MINI Roadster review
The MINI Roadster is a sportier version of the MINI Convertible to rival the Mazda MX-5
Essentially an open-air version of the MINI Coupe, the Roadster has been designed to offer enough style and dynamic flair to challenge the reigning class champion, the Mazda MX-5. The rear seats have been removed so the Roadster gets a bigger boot than the MINI Convertible, and the stiffer chassis means it’s sharper to drive, too – and to reflect that it’s only available in desirable Cooper form and above. Serious enthusiasts can opt for the rapid John Cooper Works version, which is extremely quick.
Our choice: Roadster Cooper S manual
The Roadster is unmistakable as anything other than a MINI. The round chrome-rimmed headlights, short bonnet and low stance are all part of the family DNA, but the windscreen is raked more steeply in the Roadster than in the Convertible, giving it a more aggressive look. Every Roadster gets alloy wheels as standard, but Cooper S versions also get the trademark bonnet scoop and twin chrome exhausts at the back. The interior design is identical to other MINIs, with an oversized speedo in the centre console, retro toggle switches and a low driving position.
There’s one diesel engine in the line-up and one petrol in three different states of tune. Kicking off the range is the 120bhp Cooper, followed by the turbocharged 182bhp Cooper S which feels very quick indeed, completing the 0-60mph sprint in just seven seconds. Enthusiasts can go for the 208bhp JCW, while those after economy can opt for the 141bhp Cooper SD. Every engine provides brisk performance, but the JCW can feel hard-edged on rough roads, with lots of feedback from the steering and a very harsh ride. The Roadster corners well, though, and the stiffer chassis means there’s no flex or movement in the bodywork like there is in the Convertible. The drop-top is also quite noisy inside, even with the roof raised, and squeaks and rattles can be heard from the mechanism on rough roads. Also, the unusual locations of items such as the fuel gauge and electric window switches can be confusing at first.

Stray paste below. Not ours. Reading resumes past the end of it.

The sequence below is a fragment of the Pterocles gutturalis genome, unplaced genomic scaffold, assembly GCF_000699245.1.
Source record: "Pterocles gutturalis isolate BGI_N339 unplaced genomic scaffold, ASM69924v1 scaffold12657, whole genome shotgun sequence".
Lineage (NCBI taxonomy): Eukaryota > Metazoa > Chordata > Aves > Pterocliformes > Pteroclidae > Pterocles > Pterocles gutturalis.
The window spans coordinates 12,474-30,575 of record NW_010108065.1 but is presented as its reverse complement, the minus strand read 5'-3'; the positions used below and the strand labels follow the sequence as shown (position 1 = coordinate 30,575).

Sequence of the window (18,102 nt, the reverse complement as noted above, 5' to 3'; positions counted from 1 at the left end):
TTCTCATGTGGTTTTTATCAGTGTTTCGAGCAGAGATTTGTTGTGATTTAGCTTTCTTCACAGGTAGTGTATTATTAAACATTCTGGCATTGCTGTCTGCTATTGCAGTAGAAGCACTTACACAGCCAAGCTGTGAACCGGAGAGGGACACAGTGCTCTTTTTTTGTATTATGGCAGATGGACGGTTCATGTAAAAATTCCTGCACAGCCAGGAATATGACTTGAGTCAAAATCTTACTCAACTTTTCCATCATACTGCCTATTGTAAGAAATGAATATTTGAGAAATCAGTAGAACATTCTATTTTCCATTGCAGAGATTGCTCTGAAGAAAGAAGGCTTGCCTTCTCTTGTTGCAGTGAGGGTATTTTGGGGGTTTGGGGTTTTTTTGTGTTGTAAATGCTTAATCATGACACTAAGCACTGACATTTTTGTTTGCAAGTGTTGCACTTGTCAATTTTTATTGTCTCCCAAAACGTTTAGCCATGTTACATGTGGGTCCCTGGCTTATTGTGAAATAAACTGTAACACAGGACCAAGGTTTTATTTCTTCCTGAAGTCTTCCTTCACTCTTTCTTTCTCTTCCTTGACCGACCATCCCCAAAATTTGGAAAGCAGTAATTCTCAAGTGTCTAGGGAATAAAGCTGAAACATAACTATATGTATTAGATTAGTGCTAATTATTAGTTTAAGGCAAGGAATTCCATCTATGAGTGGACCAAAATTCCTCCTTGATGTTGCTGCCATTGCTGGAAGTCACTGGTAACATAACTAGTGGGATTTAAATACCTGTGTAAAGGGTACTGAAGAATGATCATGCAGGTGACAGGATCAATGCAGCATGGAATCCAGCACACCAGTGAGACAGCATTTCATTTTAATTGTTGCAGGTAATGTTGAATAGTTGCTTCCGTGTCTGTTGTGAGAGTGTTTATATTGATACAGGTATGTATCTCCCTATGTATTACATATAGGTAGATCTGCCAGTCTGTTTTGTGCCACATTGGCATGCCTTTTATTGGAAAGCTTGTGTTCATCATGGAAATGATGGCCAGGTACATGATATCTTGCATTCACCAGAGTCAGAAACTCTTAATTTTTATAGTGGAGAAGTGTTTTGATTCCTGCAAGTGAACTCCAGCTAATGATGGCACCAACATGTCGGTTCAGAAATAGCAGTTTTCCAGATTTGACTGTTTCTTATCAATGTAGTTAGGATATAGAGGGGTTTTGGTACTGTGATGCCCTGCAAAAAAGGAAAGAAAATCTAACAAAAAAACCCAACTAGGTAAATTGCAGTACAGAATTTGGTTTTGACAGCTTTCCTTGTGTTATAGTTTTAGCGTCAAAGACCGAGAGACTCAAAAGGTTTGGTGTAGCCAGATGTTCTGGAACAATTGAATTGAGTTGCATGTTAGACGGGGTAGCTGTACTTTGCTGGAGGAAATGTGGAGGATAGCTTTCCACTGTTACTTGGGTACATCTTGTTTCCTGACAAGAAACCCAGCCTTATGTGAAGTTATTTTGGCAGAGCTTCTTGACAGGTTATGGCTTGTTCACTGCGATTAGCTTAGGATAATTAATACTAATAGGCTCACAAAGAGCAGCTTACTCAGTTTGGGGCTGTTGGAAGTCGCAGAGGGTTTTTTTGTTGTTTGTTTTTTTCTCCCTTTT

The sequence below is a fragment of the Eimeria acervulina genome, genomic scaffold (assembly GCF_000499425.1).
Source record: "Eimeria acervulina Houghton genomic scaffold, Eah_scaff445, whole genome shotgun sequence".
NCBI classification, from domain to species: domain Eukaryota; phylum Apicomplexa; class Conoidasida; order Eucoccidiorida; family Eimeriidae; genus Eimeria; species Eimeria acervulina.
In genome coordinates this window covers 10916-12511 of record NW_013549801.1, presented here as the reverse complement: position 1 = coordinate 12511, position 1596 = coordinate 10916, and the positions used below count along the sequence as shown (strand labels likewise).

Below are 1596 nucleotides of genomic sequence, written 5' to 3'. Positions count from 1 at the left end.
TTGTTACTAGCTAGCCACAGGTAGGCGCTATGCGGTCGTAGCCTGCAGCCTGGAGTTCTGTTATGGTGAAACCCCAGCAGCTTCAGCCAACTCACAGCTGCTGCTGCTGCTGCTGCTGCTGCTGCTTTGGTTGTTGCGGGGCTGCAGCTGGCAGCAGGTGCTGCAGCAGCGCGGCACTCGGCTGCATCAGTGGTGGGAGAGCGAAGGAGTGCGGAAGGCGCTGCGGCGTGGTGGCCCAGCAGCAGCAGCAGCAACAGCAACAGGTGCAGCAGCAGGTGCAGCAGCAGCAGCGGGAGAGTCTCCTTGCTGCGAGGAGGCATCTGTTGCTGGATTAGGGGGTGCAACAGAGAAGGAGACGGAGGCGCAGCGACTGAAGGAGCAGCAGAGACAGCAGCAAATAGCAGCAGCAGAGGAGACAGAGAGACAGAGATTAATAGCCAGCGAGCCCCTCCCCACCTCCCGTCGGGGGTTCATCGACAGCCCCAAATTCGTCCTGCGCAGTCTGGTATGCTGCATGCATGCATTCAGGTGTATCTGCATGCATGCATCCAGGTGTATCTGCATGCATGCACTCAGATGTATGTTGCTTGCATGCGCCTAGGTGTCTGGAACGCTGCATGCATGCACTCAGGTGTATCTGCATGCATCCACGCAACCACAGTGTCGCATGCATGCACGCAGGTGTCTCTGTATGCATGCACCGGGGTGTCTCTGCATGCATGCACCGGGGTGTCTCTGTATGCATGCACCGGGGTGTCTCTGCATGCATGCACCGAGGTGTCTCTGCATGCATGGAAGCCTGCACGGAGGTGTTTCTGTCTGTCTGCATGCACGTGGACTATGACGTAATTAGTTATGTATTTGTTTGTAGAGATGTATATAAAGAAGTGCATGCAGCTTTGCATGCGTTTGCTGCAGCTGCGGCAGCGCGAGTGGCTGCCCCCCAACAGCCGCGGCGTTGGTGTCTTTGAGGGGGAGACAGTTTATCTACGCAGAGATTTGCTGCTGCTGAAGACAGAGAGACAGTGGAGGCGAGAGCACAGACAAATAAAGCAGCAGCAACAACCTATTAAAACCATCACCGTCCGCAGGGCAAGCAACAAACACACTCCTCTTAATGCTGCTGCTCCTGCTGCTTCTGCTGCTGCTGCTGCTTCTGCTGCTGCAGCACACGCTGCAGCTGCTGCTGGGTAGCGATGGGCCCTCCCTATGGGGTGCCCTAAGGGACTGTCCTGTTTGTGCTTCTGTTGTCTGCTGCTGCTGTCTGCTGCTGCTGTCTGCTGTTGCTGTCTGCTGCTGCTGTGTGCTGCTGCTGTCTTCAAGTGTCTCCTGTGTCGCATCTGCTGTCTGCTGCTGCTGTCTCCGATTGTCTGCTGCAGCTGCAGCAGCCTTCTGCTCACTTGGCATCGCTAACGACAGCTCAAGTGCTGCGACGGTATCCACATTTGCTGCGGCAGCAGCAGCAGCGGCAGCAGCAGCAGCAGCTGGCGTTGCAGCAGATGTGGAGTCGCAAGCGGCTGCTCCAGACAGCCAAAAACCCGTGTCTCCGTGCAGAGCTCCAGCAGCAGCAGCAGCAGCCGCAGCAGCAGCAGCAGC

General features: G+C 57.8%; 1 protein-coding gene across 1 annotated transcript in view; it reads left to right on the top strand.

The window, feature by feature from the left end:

MINIs tend to very reliable, with hardly any problems reported by owners, and because the Roadster uses the same parts and engines as the rest of the range, there are unlikely to be any nasty surprises. Chrome roll hoops are standard and provide important protection if the car flips over in a crash, and although the MINI hasn’t yet been tested by safety body Euro NCAP, we’d expect it to be awarded the maximum five-star rating. Traction control, ABS and seat belt pre-tensioners are all fitted to every model as standard.
Like most two-seater sports cars, the MINI doesn’t exactly major on practicality, but because the rear seats have been removed, the boot is actually fairly reasonable. At 240 litres, it’s larger than most rivals’ – in fact it’s nearly 60 litres bigger than the load bay in the standard MINI hatch. The cloth roof folds neatly behind the headrests in less than 10 seconds, and does without a tonneau cover to save weight. Unlike in some convertibles, you have to unclip the roof by hand before you can stow it away. An optional load-though ski hatch is available, but it’s unlikely to be worth the money unless you actually plan on going skiing.
MINI uses engines and technology supplied by parent company BMW, so every Roadster is remarkably efficient. The Cooper SD diesel will return 62.8mpg and emits just 118g/km – superb figures for a sports car of this type. Even the Cooper S manages to return 47.1mpg – but those numbers fall rapidly if you go for the automatic gearbox. Other costs should be reasonable, and MINIs usually hold their value very well, but servicing can be expensive compared to rivals like the Mazda MX-5. Most versions are reasonably well equipped, but there is a lengthy list of option packs that can be added to personalize the Roadster to your own taste.